clock menu more-arrow no yes

Filed under:

Bengals offensive line 10th oldest in NFL in 2015

New, comments

Despite the recent youth movement at the position, the Bengals' offensive line still is among the oldest in the league.

If you buy something from an SB Nation link, Vox Media may earn a commission. See our ethics statement.

Aaron Doster-USA TODAY Sports

The Bengals went through a serious youth movement back in 2011 and have been generally sticking to getting younger and younger at most positions. The offensive line, in particular, is experiencing its own youth movement lately. Not only is center Russell Bodine one of the youngest linemen in the NFL at only 23-years-old, but Kevin Zeitler isn't far off at 25.

Then, there are 2015 draft picks Cedric Ogbuehi (23) and Jake Fisher (22) gearing up to take over for aging veterans like Andre Smith (29) and Andrew Whitworth (34). Clint Boling falls in the middle at 26-years-old.

The Bengals' starting offensive linemen last year averaged 27.7 years of age, on a snap-weighted basis. That's not very old at all, considering how long linemen like Whitworth have shown they're able to keep playing. However, that's still pretty old compared to the rest of the NFL.

Last year, the oldest offensive line in the NFL belonged to the Jets, who clocked in at an average of 29.2 years of age, weighted for snaps taken. Plenty of the best linemen in the NFL will play well into their mid-to-late 30s, but teams still seem to prefer keeping their lines fairly young on average.

Rank Team SWAge
1 Titans 25.2
2 Rams 25.2
3 Patriots 25.6
4 Seahawks 25.8
5 Chiefs 25.9
6 Lions 26.0
7 Washington 26.2
8 Giants 26.2
9 Cowboys 26.3
10 Dolphins 26.5
11 Colts 26.5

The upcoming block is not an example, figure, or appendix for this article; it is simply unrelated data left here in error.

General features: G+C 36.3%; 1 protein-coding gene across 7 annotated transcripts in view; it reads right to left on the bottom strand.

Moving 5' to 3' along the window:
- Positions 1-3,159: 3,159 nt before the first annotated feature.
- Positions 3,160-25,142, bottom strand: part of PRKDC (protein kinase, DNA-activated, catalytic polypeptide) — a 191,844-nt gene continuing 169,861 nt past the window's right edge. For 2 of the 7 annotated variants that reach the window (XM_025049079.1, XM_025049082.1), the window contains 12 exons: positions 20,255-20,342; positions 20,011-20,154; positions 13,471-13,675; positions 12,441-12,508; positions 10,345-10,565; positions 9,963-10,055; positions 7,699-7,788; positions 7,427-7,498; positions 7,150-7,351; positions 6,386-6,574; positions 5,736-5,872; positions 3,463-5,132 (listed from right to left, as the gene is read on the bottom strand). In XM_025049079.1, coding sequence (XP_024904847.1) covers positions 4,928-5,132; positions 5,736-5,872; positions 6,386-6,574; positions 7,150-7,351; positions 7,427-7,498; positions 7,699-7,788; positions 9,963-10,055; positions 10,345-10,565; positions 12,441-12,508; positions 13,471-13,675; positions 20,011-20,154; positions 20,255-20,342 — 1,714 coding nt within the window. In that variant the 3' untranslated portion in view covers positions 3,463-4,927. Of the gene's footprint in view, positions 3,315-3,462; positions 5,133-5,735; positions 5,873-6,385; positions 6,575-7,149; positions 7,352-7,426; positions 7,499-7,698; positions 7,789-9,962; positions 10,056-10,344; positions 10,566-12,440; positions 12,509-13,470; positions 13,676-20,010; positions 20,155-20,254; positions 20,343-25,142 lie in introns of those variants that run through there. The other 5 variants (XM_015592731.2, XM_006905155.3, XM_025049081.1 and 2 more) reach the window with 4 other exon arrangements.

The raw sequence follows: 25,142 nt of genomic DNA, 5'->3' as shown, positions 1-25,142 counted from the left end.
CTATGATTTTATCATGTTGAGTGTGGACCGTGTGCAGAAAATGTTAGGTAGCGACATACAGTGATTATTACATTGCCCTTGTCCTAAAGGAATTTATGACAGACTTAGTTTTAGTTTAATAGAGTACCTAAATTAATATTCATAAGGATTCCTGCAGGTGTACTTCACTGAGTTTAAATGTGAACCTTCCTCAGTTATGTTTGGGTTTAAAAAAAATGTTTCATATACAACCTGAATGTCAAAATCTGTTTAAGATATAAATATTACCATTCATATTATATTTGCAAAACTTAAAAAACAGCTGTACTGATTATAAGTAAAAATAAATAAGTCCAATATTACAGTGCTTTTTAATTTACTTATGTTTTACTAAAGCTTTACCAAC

12 Packers 26.6
13 Chargers 26.7
14 Jaguars 26.8
15 Panthers 26.9
16 Ravens 27.2
17 Texans 27.2
18 Bears 27.3
19 Bills 27.5
20 Buccaneers 27.7
21 Vikings 27.7
22 Bengals 27.7
23 Raiders 28.1
24 Browns 28.2
25 Broncos 28.2
26 Falcons 28.2
27 Cardinals 28.3
28 Steelers 28.3
29 Saints 28.4
30 Eagles 28.5
31 49ers 28.6
32 Jets 29.2

Interestingly enough, the Browns and Steelers actually have older offensive lines than the Bengals at 28.2 and 28.3 years, respectively. That is despite both teams having gone through a recent youth movement themselves. And while age can be considered a bad thing, many of the oldest offensive lines are also the league's best offensive lines. The Falcons had the 4th best offensive line, the Browns had the 5th best, the Raiders had the 6th best, the Bengals had the 8th best, the Steelers had the 10th best and Eagles had the 12th best offensive line in 2015, per PFF's rankings.

With Ogbuehi or Fisher likely taking free agent Andre Smith's spot in the lineup this year, the Bengals will see an injection of youth in their ranking without losing a whole lot of experience. Yes, there will be some growing pains with either guy in their second season, but, the experience of both players having a rookie season filled with observation, learning, practicing with the team and getting meaningful in-game snaps will be more of a boost than most teams get when first taking on new offensive linemen.

The one issue with getting younger for the Bengals is the fact that their best offensive lineman, Andrew Whitworth, is also by far their oldest.

Whitworth has been good enough to be named a Pro Bowler twice, but was also tied for the sixth most penalties in the NFL in 2015 (10). If a holding penalty was called on offense, there was a good chance that it was related to Whit being beaten by a younger, faster defensive end.

Boling, on the other hand, had a solid year with only three penalties committed. He never got much credit for all of the work he did, but he was probably the most reliable lineman on the team last year.

That's not to say the Bengals should get rid of Whitworth. He'll be 35 in December and his contract situation will be reevaluated shortly after. However, he's still the most talented offensive lineman on the team. He's a natural guard who has been switched to left tackle over the years, but it might be a good idea to move him back inside. You're not going to out-muscle him, but it's not exactly a shock to see other players beating him with speed.

Ultimately, the Bengals' offensive line is really not as old as it seems when comparing them to other teams in the league. NFL teams simply don't like letting age creep onto their rosters if they can help it (and with age often comes shelling out big money).